How to Cheat the Facebook Ribbon

If you’re anything like me, as soon as you got your hands on a brand Facebook Page you were pumped about the possible uses for the new Ribbon. Arrows pointing to the picture! Panoramas! Long-form prose! (No..? Just me?) Ribbons that incorporated the profile picture! So when I began crafting a new design for the Maronda Homes profile page, I was blissfully unaware of one very important fact – the ribbon is random. It pulls from photos associated with your brand page (profile and wall) and simply randomly selects five every time someone loads the page.

This of course made the ~2 hours I spent selecting and shopping the perfect image a complete waste.

‘Cut-out’ designs like the one above that have been so popular on personal profiles (pre-timeline, of course) are worthless, in other words. Now, what I’ve seen as far as brands dealing with this hasn’t been wonderfully creative. Most seem resigned to just using a bunch of images of their product or designs and letting those fly and some have used five interchangeable images, but none I’ve seen have incorporated the profile picture. After a little brainstorming, I came up with this:

Using standardized window ‘panes’, the 5 potential ribbon photos always make a ‘house’ (mansion might be a better word) with the profile photo.

Using pictures with matching edges for the ribbon, I created the illusion of a ‘house’ incorporating the profile picture with the ribbon photos. Each ribbon image is sized to 98 x 68 px on the profile. The catch is that if the image you want on the ribbon is larger than that, Facebook creates an 98×68 px image ‘preview’, automatically zooming in on the picture and cutting out parts along the edges even if the aspect ratio is identical. After some trial and error, I found it ‘zooms’ in slightly upwards and inwards – I created a frame around where it cuts off the image and placed my content within there. That way, when a user clicks on one of our ribbon photos, they get treated to a full-sized image as opposed to a ribbon-optimized 98 x 68 image. This really opens up the door (pardon the pun) for brands to incorporate more detail into the ribbon photos! The frame itself is colored identically to the lightbox Facebook uses, so without close inspection you don’t even know it’s there. Here’s the frame I used – just place content in the orange space and it will appear in the ribbon.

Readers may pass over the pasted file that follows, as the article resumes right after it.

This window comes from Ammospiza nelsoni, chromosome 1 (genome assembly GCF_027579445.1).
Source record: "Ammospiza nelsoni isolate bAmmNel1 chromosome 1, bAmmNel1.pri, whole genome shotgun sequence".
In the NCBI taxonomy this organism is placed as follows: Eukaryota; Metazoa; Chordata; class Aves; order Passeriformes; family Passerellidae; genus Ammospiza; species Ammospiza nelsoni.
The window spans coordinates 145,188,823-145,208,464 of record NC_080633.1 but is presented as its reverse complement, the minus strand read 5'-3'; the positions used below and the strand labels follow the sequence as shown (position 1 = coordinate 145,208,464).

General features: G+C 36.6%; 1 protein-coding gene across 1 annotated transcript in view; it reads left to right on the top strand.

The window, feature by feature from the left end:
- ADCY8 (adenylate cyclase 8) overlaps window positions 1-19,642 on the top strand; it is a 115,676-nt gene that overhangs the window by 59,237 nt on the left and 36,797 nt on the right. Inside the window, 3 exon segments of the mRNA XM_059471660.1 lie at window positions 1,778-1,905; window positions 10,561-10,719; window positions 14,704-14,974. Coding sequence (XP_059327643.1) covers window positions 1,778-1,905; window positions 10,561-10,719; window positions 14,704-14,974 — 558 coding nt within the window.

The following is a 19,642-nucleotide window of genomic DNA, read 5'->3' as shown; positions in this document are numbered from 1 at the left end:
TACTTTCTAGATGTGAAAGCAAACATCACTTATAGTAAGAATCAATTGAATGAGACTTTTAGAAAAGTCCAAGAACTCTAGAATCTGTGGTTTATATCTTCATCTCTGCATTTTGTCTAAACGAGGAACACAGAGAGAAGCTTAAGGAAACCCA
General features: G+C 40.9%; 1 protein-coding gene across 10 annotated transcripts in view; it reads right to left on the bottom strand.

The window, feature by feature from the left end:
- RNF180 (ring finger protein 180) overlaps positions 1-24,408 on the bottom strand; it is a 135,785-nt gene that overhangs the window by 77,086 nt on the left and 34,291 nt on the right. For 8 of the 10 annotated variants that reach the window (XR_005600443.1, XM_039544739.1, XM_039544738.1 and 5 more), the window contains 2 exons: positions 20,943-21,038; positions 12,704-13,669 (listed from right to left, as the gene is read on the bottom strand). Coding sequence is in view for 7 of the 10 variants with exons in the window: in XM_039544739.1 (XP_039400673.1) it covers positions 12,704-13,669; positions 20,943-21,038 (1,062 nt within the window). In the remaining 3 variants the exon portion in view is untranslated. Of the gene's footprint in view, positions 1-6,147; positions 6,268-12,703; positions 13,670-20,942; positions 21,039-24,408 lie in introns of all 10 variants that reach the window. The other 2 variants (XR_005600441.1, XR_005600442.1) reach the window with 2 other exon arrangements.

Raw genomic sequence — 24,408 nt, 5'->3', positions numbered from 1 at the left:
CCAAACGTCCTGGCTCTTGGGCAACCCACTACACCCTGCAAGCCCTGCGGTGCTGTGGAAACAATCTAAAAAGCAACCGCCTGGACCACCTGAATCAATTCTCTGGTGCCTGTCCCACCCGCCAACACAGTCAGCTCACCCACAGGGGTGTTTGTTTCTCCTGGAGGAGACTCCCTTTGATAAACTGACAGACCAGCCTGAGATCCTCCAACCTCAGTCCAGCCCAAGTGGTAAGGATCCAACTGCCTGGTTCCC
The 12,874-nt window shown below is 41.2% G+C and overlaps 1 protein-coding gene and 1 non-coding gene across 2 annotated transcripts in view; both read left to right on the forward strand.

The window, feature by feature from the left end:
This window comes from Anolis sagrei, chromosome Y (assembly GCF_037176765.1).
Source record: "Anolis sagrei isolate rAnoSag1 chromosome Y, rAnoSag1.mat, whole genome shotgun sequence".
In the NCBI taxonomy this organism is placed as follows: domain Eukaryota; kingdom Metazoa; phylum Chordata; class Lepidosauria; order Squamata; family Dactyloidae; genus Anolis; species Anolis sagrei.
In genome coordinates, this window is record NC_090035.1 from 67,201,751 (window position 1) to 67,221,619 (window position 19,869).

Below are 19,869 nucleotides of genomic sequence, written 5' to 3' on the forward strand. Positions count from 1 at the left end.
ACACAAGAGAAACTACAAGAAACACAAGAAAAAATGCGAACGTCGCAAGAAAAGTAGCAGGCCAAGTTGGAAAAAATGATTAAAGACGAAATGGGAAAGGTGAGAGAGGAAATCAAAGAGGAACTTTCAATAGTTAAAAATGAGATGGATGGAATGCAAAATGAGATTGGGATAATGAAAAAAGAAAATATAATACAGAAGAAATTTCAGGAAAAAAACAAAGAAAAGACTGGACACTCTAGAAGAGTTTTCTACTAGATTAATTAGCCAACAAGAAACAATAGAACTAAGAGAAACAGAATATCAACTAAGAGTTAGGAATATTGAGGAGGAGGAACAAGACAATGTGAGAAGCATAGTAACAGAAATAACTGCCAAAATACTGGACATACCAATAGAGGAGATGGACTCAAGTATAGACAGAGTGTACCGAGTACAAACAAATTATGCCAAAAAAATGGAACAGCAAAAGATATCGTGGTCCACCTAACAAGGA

In our panes, as you might have noticed already, I placed different styles of windows with standardized edges. In each window is a picture that is related to a piece of Maronda content, and the caption has a trackable link to whatever the related content is. I hope to continue populating the gallery until I have a library of different frames, so everyone gets a different ‘house’ when they load the Maronda page. This also gets extra mileage out of older blog entries that might have  gotten buried, since a users random ribbon panes will incorporate windows linked to older entries.

What if you don’t have a product with a repeatable element like a window frame? I think the best course of action there is to find an aspect of your brand to use instead. For Pigpen Theater Company, we came up with the idea of a ‘nightmare generator’, putting their signature shadow puppetry creatures in the ribbon. Fans of the theater company were encouraged in the profile picture to create a story using their unique ribbon and writing it on their wall.

I’m curious – what would you do with your brand? Let me know in the comments.

Of course, all of this will be for naught whenever Timeline rolls out for brand pages – I’m looking forward to coming up with some cool designs utilizing that.

Zero Hour

Starting a new project today based loosely on a screenplay I came up with a few years ago and never wrote.

‘Zero Hour’ is a story about a diorama of people living in an urban setting in the not-so-distant future. The world has reached the point of galactic “No Return” – the galaxies have speed up to the point at which they’re about to break the speed of light (at least by the time conventional technology could reach them) and so the governments of the world have banded together to prepare a few hundred “Arks” – giant ships that will reach those Galaxies long after the Milky Way has expired.

Spots on the Arks are chosen by lottery, with citizens gambling for more spots getting a greater chance of missing the boat.

The entire story will be relayed through a third party, a modern-day scientist who has stumbled across a feed of the recorded transmissions from the story-lines characters’ between each other. The massive temporal flux created by galaxies breaking the light-speed barrier has caused a tessellation in space-time relaying very small bits of information back to the scientist. Unsure what to do about them, he begins organizing the short bursts and to his delight finds that they all seem to fit nearly perfectly onto Twitter. He creates accounts for the major players and relays the information coming from their everyday recordings to the rest of the world.